The big sports news in Seattle last week was that the Seahawks traded their $20 million (plus three draft choices) mistake, i.e. Percy Harvin. Interestingly, last Thursday I attended a seminar on culture and one of the things the speaker said was that you can’t change your (bad) culture if you keep the same people.
So, the Seahawks had a cancer in their locker room and they got rid of him. I see three lessons here that we all can use.
Cut your losses. The team’s attitude was that they took a risk, it didn’t work out and they were willing to get rid of him. I can’t tell you how many people make an large investment in their business (or their team), realize it’s not working but continue to press on because, “we’ve got so much invested in this.” I had a client buy a great business because the owners expanded into another market, it didn’t work, but they wouldn’t cut their losses
Get rid of the people causing the problem. Don’t worry if they’re extremely talented, have solid customer relationships, have a wealth of product knowledge or anything else. None of these things are going to matter if they tear about the company by causing others to leave or be unproductive.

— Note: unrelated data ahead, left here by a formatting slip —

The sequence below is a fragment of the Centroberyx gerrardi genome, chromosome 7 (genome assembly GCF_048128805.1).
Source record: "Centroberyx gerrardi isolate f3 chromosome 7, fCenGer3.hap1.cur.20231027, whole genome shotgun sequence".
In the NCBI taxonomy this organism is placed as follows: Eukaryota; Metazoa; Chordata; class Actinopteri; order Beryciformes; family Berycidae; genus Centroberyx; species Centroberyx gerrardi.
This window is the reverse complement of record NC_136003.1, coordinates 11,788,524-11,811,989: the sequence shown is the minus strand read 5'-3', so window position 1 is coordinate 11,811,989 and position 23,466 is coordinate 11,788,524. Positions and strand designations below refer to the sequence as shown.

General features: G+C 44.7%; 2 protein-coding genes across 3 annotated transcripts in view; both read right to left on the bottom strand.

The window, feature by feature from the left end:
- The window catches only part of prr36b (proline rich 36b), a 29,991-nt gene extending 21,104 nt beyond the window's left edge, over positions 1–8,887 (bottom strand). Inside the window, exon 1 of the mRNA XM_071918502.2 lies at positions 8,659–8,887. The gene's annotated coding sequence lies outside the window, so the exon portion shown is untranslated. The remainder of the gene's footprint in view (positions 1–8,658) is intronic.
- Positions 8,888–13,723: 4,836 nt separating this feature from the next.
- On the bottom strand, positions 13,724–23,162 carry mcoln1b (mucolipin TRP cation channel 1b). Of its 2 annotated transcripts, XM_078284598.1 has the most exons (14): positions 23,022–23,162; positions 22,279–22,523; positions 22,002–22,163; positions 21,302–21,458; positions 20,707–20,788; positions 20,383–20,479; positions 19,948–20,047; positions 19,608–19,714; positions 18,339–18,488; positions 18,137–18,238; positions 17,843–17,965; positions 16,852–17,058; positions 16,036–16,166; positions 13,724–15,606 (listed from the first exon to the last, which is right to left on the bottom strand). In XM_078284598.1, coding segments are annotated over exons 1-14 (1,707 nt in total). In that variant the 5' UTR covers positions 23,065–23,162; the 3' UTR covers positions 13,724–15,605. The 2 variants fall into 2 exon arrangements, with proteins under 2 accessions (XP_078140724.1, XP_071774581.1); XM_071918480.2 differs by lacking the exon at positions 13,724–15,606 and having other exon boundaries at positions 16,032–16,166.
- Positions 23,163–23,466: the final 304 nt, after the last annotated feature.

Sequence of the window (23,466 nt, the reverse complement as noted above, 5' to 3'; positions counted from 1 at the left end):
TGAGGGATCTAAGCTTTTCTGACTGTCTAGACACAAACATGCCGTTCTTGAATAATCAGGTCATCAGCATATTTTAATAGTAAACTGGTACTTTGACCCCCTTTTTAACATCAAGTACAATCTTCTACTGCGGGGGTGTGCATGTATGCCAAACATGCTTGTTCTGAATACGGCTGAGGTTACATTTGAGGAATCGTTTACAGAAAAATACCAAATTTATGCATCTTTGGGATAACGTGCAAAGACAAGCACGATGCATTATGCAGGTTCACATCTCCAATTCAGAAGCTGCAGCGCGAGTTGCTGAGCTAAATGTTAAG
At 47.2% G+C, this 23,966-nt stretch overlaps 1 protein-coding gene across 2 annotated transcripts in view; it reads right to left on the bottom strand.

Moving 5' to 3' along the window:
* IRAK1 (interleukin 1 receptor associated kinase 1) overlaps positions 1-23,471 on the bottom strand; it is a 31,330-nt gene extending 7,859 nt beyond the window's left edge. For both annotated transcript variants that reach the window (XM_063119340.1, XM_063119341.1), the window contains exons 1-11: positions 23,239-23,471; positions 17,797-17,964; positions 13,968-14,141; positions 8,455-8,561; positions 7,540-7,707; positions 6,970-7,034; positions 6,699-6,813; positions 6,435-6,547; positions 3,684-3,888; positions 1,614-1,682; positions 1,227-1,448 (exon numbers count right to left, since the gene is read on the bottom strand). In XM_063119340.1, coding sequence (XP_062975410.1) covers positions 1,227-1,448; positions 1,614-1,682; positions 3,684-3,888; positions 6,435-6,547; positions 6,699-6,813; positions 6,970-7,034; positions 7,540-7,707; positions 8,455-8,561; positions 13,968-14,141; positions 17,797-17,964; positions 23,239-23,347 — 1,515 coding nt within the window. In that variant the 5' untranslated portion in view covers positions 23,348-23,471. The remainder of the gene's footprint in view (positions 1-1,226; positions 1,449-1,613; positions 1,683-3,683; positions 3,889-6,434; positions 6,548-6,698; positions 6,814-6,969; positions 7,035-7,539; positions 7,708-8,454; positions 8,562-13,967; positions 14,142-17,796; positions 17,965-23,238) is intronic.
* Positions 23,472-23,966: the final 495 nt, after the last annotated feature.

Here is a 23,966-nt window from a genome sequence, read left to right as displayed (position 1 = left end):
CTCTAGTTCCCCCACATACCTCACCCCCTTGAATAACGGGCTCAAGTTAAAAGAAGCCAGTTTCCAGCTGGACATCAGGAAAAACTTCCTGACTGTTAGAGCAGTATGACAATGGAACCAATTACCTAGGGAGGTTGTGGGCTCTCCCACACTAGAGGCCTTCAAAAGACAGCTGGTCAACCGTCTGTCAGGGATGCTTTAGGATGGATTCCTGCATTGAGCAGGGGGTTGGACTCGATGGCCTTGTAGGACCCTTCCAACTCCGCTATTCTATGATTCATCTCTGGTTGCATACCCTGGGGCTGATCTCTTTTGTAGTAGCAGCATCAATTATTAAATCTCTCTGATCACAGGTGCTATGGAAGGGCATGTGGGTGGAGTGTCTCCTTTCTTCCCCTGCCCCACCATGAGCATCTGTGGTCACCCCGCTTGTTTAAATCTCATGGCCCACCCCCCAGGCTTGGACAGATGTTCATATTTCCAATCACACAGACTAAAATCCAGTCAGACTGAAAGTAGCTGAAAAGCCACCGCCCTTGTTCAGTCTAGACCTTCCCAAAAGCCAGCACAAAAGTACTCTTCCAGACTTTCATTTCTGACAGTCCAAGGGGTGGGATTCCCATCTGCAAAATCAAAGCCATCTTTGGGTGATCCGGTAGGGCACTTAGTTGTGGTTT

Take action. Don’t stew about it, just do it and do it fast. And not just with people. It can be with ineffective marketing campaigns, a product line that doesn’t sell or even a bad customer. While facilitating a marketing strategy retreat for a client recently I told them, “The only thing worse than no customers is a bad customer.”
“I’m so fast that last night I turned off the light switch in my hotel room and was in bed before the room was dark.” Muhammad Ali